Being aware of your child’s confidence level should be as second nature as being aware of the state of their (generally mucky) hands! However, it often gets forgotten until you find yourself in a situation where their lack of confidence is all too apparent.
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The key to handling these situations is to take a step back, observe, and think about why they may not be comfortable. Don´t make a fuss, as creating a difficult and public stand-off will only embarrass your child, highlight their unease and make things worse in the future. Wait until later, then take steps to build their self-belief for the next time in a private, no-pressure environment.
Ask yourself the following questions:
- Why are they backing away from the limelight? Do they feel genuinely as if they are not good enough, or is it simply “laziness”?
- Do they have a positive role model…do you display confidence and have a positive image of yourself?
- Are they encouraged and supported at home AND at school? Could a negative experience outside the home have deterred them?
Confidence building tips:
- Listen carefully to your child when they want to tell you something. Even though the topic may be less than riveting to you, it is vital that they share information and feel they are listened to. Above all, make them feel that they are worthy of your time.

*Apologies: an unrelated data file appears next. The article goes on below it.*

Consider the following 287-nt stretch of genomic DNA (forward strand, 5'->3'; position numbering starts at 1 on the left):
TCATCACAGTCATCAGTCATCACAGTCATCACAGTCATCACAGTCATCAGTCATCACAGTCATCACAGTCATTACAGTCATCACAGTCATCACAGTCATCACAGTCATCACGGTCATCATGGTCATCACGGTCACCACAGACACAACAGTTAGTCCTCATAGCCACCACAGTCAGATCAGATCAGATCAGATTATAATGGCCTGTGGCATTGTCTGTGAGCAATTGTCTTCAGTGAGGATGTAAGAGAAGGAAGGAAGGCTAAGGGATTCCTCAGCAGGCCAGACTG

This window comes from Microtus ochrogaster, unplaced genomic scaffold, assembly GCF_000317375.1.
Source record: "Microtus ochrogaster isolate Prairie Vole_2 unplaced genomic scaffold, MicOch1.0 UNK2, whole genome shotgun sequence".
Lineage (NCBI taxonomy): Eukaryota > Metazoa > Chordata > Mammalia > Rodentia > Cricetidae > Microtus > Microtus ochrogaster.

- Show them you believe they can achieve whatever they want…when they complete a task, congratulate them. We all like to be told we have done a job well and against the odds…kids are no different!
- When your child expresses self doubt, re-assure them and help them through the task so they can see it can be done. Even though they may need your help, your child will see that small challenges are possible and will be encouraged to attempt it alone the next time.
- Don’t drive your child too hard. Children have an in-built gauge to tell them when they are ready to do something , and it may not be when their peers are! Nagging them to achieve “because all your friends can do it” will make them feel they are inadequate and is more likely to push them into reverse gear.
- Let them learn by their mistakes, without fear that you will be disappointed. If they are scared of your disapproval when they don´t succeed, they won’t try in the first place! Never say “I told you so”. Congratulate the initial effort, and help them see (constructively) where they can improve next time.
Building confidence requires a step-by-step, positive parenting approach. Let your children know they are unique and very special every day, and that you love them whatever they achieve, and they will have the incentive and confidence to tackle those small but important everyday challenges.